Kenneth K. Fisher Shares His Insights on Term Limits, Land Use Law, and Government

Kenneth K. Fisher was born into a political family. The son of Harold Fisher, the former Chairman of the MTA, Fisher “didn’t grow up playing golf or tennis” but rather “handing out flyers” at every election for as long as he can remember. In fact, his earliest memories consist of “campaigning for Hugh Carey and John F. Kennedy.”

After attaining his law degree from Syracuse University, Fisher joined the New York State Energy Research and Development Authority, a public benefit corporation created in 1975 to reduce oil consumption. From there, he joined his family’s law firm, Fisher and Fisher, where he stayed for 15 years. In 1991, voters in Brooklyn Heights, Park Slope, and Williamsburg elected Fisher to represent them in City Council. After term limits forced Fisher out of office, he became Partner of Wolf Block Schorr & Solis-Cohen’s Environmental and Land Use Law practice group.

A lawyer for Council Member. According to Fisher, being a lawyer was both an asset and a liability in Council. His legal training taught him to see both sides of an issue, which aids policy analysis but can exhaust the public because it does “not want to hear, ‘on the other hand,’ it wants to know where you stand on something right away.”

As Chair of the Landmarks, Public Siting, and Maritime subcommittee, Fisher sought to be a strong advocate for historic preservation. He presided over the designation of several historic districts and individual landmarks, and even helped establish the first high school program in the City dedicated to historic preservation. Fisher says that his time at Council provided him with a “different approach to land use issues.” While other practitioners may have “more in-depth, technical knowledge” of land use law, Fisher argues that he “has a good ear for how arguments are likely to be received” by policy makers, which is needed to get things done.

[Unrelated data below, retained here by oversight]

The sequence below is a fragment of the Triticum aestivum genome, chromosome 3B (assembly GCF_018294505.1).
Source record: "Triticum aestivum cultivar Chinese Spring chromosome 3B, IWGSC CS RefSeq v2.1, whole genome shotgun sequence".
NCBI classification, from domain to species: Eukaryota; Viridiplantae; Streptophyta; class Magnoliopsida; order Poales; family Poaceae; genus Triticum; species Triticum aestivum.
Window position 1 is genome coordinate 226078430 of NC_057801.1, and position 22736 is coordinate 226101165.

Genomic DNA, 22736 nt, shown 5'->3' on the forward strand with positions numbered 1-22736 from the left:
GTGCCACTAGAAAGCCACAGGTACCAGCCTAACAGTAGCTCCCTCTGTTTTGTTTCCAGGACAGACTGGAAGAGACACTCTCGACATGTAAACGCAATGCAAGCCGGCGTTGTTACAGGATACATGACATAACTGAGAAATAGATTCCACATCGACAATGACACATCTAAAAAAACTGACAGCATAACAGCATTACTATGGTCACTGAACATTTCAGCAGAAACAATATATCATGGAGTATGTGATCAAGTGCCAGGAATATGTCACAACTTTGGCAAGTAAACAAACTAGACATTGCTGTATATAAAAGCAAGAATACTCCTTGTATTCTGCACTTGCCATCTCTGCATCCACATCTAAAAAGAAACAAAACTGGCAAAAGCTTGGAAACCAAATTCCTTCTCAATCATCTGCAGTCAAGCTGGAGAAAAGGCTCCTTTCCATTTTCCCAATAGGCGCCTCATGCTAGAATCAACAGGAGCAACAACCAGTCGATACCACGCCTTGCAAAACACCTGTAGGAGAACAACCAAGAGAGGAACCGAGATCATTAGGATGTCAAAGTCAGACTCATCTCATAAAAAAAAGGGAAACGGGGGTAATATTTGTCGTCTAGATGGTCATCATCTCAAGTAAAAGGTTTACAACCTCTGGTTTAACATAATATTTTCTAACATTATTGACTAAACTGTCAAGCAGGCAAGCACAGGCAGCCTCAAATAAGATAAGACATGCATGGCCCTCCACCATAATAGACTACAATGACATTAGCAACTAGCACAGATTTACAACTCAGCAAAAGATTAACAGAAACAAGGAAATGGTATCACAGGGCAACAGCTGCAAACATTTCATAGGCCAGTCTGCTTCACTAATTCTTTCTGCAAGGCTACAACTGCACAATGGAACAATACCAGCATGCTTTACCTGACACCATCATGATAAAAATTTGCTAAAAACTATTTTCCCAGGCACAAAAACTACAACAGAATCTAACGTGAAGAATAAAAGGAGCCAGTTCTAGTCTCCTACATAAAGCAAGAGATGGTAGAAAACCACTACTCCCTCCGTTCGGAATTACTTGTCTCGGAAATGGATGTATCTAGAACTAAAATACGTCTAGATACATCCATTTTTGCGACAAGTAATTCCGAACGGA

Same wine, different bottles. Fisher believes that term limits are “extremely damaging” and “bad for the City.” The “greatest misunderstanding” during the debate over term limits, argues Fisher, is that the incumbency rate of Council Members was so great that it necessitated government intervention. Over the ten years he served in Council, Fisher said that “roughly one-third” of Council Members left Council for one reason or another.

Fisher believes that term limits for Council Members eliminate the “institutional memory” of an important branch of local government. This memory, claims Fisher, prevents mistakes from reoccurring. For example, Fisher points out that if there were no term limits, the current scandal over the misappropriation of public funds may have been avoided because some of the Council Members who witnessed the effects of past, similar scandals would still be in the Council.

Fisher worries that without an institutional memory, the City may pursue policies that hinder development activity, which is a dangerous prospect given the dismal economic forecast. Fisher’s assessment is that there are currently enough projects in the pipeline to maintain development activity for the next two years. After that, he warns, “development will fall off a cliff” and, because of term limits, if Council Members pursued misguided land use policies, they would not be around to accept responsibility for their mistakes.

Reshaping the Big Apple. Fisher recalls how he once wrote a letter to the New York Times about a fictional agreement between the Mayor and developers to build a stairway to heaven. Some members of the community criticized the project, decrying it as the onset of unwanted gentrification. Others argued that the stairway would attract “riff-raff” into the neighborhood. And everybody agreed that the project would increase traffic. After the letter was published, a disability-rights activist wrote the Times, expressing her outrage that Fisher’s analogy centered around a stairway, which is inaccessible for those persons in wheelchairs.

Fisher says that his letter was intended to show the atmosphere in which land use attorneys operate. Developers “often see themselves as an artist and the City as a blank canvas.” The problem, says Fisher, is that they don’t pay enough attention to “who gets splattered with the paint.” Given the number of sophisticated interest groups in the City, and a savvy media that can easily “magnify controversies,” projects require developers to work with attorneys who are “sophisticated about communication.” In other words, says Fisher, an attorney’s job is to “identify the interaction between public and private interest and communicate that to decision-makers.” — Sami Y. Naim


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